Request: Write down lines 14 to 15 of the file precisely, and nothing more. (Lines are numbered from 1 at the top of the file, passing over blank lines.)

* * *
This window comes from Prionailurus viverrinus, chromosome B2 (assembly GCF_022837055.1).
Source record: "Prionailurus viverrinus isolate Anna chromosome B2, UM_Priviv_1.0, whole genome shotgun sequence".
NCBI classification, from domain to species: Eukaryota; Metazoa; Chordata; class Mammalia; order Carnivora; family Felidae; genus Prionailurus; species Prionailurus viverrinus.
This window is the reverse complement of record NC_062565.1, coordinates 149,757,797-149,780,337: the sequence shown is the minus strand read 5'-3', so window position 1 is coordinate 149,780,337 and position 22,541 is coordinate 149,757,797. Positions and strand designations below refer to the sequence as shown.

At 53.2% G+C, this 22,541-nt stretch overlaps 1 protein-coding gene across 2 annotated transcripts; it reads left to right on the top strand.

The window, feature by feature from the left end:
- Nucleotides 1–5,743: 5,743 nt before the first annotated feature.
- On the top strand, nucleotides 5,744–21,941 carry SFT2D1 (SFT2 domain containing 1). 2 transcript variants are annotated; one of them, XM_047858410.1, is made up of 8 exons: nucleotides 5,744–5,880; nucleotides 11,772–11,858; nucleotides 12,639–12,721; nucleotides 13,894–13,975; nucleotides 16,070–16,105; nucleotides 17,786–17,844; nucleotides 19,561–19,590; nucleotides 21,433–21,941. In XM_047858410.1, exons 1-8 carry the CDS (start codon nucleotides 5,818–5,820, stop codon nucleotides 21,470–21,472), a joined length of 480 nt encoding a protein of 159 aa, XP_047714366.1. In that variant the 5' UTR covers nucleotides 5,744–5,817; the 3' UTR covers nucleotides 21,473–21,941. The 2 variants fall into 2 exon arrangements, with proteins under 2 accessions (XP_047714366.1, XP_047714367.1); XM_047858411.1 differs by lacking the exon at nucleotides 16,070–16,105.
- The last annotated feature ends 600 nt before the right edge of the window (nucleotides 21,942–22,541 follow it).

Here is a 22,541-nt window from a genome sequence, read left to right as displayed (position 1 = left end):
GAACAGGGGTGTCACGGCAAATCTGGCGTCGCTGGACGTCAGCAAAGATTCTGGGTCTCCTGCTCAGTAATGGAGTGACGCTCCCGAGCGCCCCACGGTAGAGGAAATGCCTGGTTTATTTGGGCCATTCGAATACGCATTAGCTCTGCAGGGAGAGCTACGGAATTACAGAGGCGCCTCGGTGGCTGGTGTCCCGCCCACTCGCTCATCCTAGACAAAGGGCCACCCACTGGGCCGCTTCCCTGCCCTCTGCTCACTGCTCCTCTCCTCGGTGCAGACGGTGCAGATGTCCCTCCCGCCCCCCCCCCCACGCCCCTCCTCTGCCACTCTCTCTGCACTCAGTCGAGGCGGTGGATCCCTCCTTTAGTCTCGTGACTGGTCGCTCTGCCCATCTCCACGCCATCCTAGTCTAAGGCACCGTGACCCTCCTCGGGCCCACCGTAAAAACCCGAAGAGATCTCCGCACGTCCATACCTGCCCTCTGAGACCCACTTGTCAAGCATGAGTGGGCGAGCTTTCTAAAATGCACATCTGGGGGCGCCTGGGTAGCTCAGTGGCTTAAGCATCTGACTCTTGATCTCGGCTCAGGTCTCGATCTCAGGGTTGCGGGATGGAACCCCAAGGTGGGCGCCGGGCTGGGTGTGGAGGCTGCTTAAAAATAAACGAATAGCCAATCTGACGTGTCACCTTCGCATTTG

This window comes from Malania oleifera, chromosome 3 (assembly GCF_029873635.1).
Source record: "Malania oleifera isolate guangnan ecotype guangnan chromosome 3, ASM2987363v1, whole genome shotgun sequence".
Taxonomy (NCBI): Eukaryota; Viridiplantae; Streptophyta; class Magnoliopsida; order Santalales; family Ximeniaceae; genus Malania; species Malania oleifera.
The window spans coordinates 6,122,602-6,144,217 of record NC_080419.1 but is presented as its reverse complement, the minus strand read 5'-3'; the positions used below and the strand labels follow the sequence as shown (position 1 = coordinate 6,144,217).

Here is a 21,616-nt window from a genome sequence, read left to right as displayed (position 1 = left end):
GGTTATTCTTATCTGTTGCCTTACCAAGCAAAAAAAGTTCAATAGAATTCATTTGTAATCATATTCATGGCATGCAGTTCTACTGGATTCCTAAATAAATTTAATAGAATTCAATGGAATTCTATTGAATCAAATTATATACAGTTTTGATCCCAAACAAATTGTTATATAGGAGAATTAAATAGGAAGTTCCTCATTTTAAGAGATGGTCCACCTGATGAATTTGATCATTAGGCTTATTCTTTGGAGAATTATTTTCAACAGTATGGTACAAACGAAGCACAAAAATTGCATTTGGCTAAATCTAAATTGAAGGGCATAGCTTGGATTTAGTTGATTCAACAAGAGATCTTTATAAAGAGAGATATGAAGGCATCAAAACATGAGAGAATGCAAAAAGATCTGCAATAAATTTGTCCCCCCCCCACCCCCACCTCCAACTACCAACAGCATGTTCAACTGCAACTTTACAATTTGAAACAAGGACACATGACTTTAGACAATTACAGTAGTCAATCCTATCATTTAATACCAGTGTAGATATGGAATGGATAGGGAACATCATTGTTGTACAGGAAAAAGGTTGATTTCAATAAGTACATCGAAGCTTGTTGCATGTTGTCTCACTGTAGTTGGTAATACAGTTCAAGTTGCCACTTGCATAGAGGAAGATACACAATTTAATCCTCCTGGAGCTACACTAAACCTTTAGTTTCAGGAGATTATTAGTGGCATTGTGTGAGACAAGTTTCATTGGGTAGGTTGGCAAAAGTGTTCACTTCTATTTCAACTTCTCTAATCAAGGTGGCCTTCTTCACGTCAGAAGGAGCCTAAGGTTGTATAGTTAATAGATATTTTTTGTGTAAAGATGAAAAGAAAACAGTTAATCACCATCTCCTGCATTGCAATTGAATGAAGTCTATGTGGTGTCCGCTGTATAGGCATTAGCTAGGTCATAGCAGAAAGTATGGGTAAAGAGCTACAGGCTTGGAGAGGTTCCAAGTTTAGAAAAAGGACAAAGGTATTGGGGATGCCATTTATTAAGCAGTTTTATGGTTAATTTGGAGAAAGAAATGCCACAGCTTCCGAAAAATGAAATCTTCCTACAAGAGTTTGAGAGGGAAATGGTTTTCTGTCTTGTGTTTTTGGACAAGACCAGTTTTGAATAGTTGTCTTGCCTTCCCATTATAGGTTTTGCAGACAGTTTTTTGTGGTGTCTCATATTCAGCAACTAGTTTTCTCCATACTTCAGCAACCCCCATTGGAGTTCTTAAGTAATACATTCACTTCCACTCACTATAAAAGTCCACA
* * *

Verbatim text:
Taxonomy (NCBI): Eukaryota; Viridiplantae; Streptophyta; class Magnoliopsida; order Santalales; family Ximeniaceae; genus Malania; species Malania oleifera.
The window spans coordinates 6,122,602-6,144,217 of record NC_080419.1 but is presented as its reverse complement, the minus strand read 5'-3'; the positions used below and the strand labels follow the sequence as shown (position 1 = coordinate 6,144,217).